Interpretation, Opinions, Laws, and the Constitution


Everything we do require some interpretation. It might be the interpretation of the rules of a business or the instructions in an auto r...

Everything we do require some interpretation. It might be the interpretation of the rules of a business or the instructions in an auto repair manual. Seldom are rules and instructions so clear they require no interpretation. That is probably never the case. So who gets to make these interpretations? Everyone does. And what is an interpretation, it is an opinion.

When a new law is agreed on, and before it is even put into place, the interpretation begins. The crafters of the law and those who voted for it can have wildly different views on what the law means and on why they voted for it. Next the governing administration and the departments entrusted to implement the law will have their interpretation at to what the law means and what regulations are necessary to put the law into effect. Next the social workers, police officers, and other officials who actually have to carry out the law create their interpretation as to what they are supposed to do. Everyone gets into the act of interpreting the law.

Law is much about interpretation, opinions, and personal beliefs about what is right and wrong. Those beliefs help determine what laws are created, and how the law is actually implemented. Some interpretations, opinions, and personal beliefs carry more weight than others. Written verbiage of a law written by those who created the law is more important than what a legislator says on the news. The opinion of the President and the officials creating the regulations to make the law work is more important than the opinions of the rest of us. And the opinion of the members on the Supreme Court matter most of all.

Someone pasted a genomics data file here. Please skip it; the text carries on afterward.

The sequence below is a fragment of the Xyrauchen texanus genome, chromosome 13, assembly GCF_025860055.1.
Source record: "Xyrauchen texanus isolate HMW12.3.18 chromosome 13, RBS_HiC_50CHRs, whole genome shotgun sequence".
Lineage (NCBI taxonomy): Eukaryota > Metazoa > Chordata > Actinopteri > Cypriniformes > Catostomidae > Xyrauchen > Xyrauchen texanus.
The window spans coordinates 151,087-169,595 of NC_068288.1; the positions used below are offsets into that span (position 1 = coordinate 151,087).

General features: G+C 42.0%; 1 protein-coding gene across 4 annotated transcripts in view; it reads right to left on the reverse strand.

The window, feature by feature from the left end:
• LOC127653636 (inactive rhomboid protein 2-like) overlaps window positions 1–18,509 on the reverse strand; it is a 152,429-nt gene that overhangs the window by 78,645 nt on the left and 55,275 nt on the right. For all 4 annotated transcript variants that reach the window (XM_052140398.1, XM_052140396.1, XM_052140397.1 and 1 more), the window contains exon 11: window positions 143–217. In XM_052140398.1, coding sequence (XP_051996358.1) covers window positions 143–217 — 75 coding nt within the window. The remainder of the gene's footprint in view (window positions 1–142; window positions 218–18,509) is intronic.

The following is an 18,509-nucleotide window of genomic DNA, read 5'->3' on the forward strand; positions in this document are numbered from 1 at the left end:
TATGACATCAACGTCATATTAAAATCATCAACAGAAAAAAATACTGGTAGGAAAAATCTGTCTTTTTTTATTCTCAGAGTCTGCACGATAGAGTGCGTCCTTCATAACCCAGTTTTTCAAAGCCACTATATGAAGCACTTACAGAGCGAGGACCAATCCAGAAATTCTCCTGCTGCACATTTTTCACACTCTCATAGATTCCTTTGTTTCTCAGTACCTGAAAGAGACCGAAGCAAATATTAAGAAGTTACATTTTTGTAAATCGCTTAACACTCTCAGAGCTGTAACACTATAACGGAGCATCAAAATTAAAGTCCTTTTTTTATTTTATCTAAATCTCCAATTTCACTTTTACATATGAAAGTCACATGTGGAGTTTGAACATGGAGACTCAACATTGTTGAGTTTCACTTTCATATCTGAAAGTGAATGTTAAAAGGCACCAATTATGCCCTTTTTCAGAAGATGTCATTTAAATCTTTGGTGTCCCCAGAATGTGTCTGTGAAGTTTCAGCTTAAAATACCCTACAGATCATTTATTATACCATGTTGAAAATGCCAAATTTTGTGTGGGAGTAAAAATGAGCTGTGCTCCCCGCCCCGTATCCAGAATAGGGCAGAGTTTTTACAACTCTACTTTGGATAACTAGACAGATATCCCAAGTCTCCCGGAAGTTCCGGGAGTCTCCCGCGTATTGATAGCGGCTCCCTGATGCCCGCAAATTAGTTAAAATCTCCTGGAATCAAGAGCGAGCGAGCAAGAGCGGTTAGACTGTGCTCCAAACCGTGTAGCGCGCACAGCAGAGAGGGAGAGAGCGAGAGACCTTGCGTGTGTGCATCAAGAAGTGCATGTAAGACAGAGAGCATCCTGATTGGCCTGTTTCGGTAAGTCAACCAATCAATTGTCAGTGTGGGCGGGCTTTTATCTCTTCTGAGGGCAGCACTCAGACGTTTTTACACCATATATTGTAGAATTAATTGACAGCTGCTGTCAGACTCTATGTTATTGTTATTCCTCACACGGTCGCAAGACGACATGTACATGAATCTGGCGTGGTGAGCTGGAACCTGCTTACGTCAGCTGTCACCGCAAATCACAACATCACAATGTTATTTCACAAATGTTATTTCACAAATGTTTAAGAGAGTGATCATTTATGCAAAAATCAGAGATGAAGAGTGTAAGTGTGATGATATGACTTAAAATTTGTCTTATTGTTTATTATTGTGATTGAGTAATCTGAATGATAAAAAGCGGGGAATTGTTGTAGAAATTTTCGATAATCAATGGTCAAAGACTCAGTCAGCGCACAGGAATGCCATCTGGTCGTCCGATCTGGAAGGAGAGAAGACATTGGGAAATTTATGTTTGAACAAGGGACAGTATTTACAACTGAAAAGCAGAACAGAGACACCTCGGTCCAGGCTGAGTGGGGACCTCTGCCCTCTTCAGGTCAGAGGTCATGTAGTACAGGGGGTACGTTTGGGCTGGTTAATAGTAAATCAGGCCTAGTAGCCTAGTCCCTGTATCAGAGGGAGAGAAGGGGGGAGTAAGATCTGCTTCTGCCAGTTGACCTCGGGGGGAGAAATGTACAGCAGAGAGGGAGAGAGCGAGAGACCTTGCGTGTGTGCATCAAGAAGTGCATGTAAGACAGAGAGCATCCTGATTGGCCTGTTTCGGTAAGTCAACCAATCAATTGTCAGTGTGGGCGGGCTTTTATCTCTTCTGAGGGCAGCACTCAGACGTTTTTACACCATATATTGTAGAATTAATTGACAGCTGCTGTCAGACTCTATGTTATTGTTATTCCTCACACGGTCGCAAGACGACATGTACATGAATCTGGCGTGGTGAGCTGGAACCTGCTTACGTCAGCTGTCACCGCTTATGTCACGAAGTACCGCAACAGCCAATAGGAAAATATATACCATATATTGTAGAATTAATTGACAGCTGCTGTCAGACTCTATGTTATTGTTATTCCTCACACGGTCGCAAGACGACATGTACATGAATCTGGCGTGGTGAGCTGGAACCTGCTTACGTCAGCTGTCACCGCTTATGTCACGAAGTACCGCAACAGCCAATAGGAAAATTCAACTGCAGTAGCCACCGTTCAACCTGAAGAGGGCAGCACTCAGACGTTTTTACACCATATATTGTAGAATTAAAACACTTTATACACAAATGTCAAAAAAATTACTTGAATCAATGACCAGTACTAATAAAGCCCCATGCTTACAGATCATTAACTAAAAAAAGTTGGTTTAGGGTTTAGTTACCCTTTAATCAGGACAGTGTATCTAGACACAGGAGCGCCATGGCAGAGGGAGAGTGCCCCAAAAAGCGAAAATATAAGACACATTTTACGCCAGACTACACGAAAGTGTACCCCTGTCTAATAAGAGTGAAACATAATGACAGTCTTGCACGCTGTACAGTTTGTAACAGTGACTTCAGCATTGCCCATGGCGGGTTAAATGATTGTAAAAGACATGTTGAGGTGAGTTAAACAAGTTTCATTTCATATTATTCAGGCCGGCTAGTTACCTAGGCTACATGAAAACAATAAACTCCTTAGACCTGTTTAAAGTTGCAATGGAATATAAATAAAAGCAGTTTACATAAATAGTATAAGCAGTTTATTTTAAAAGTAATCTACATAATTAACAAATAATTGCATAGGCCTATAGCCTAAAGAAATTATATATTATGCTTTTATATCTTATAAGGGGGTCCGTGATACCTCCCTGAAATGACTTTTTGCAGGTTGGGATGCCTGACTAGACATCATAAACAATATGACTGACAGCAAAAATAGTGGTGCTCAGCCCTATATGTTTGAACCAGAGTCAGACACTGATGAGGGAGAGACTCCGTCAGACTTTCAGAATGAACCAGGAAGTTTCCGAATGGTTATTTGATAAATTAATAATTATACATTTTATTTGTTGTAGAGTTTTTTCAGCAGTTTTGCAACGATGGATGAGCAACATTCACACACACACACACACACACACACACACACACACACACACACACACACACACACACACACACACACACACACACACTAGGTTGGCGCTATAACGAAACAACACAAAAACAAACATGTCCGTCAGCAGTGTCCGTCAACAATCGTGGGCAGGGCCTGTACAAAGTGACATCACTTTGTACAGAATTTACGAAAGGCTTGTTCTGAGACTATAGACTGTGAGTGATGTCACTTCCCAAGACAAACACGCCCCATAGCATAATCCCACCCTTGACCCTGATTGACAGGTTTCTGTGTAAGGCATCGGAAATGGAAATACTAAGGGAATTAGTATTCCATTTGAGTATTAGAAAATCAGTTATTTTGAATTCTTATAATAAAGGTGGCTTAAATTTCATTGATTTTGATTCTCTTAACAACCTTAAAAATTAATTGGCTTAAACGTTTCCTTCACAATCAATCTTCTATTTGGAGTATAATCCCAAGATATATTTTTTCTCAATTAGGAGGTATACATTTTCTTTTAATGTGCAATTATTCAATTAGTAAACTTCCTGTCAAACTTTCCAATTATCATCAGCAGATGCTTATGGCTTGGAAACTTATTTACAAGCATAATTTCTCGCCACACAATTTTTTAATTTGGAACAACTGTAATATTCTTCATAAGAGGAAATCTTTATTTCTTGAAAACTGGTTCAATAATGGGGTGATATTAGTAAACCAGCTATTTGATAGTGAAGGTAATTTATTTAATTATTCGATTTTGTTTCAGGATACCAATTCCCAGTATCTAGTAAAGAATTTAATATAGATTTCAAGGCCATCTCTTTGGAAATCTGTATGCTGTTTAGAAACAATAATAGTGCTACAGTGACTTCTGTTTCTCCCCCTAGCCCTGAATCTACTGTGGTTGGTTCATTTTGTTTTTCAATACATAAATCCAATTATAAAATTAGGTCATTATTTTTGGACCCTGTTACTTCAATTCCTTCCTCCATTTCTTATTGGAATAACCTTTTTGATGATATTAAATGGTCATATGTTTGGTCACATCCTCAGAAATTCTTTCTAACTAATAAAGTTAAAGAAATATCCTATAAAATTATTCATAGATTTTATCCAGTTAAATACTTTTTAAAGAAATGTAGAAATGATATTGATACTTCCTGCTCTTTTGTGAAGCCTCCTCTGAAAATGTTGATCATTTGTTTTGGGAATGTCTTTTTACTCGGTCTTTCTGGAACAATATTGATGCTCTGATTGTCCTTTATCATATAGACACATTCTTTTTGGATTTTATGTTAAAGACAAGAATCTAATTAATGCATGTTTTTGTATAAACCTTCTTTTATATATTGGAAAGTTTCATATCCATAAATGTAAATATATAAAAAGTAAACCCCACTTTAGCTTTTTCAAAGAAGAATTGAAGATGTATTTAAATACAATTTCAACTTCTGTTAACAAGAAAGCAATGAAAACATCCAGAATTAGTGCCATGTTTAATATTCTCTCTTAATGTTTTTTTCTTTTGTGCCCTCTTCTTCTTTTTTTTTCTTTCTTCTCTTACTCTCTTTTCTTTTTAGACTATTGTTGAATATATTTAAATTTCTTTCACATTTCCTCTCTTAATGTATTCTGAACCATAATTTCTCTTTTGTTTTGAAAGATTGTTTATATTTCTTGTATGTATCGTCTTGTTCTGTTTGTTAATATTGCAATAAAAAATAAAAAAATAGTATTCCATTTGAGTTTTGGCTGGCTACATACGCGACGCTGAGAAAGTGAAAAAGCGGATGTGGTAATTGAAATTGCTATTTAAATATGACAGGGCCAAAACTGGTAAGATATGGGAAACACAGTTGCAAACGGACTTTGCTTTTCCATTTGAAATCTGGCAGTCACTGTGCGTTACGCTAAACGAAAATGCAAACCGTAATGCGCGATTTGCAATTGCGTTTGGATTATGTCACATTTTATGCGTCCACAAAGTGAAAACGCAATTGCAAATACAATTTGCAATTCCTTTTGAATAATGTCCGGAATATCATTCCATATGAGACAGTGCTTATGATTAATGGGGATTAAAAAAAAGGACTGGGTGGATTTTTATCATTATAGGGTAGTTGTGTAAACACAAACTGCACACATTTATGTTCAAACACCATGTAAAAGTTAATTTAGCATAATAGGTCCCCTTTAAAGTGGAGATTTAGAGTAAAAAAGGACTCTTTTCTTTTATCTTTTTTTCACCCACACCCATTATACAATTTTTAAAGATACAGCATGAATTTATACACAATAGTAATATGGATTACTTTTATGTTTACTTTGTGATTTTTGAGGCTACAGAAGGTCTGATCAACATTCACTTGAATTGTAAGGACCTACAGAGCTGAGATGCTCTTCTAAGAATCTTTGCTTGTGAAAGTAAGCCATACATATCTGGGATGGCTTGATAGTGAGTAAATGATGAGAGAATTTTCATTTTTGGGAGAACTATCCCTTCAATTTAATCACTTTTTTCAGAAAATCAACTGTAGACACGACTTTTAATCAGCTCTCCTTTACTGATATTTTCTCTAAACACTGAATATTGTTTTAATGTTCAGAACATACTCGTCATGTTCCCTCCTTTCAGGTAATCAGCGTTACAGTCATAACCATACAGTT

Much has been written about how laws and the Constitutions should be interpreted by the courts. Two often cited ideas about this are that the Constitution should be interpreted based on the intent of those who wrote it, the Founding Fathers. A second idea is that interpretation should be based on the changing norms of society. Both ideas require interpretations and opinions. The first requires the interpretation of the opinions of men who lived two hundred years ago. The second requires the interpretation of the changing beliefs of the members of a society. Both types of interpretations will be the opinions of the judges on the court.

Any judgment made by a judge is fundamentally just their opinion regardless of the guides they use to make that judgment.

But it should be an informed and learned opinion, and the justification of their opinion should be put into writing so that we can judge the judge. Did they abide by the standards and rules created to guide them in making their interpretation or did they use their judicial powers to bend their ruling to fit their own personal wishes?

Judgments, and the written justification of them, should be held to certain standards. There should be criteria for making a judicial judgment, and there are. But even these are open to interpretation and opinion. Even the criteria used for making interpretations are open to interpretation. There’s no end to it.

So what good is it all? Obviously, not all opinions are equal. Some show greater insight and wisdom than others. Some are better reasoned than others. And some are more honest than others. And some actually work, while others do not work.

If you are reading an auto manual, trying to get your car to run, if you interpret the manual wrong, your car will not work. The same goes for laws, at least to some extent. If the laws are wrong, if they are made wrong or ill conceived, or if they are judged wrong by the court, our society will not work. The difference is that it can take minutes to know if your car works, but years to know how our society will be affected by a judicial opinion.

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Consider This:

Once we assuage our conscience by calling something a "necessary evil", it begins to look more and more necessary and less and less evil. -Sydney J. Harris, journalist (1917-1986)



The Evolving Monkey : Interpretation, Opinions, Laws, and the Constitution
Interpretation, Opinions, Laws, and the Constitution
The Evolving Monkey
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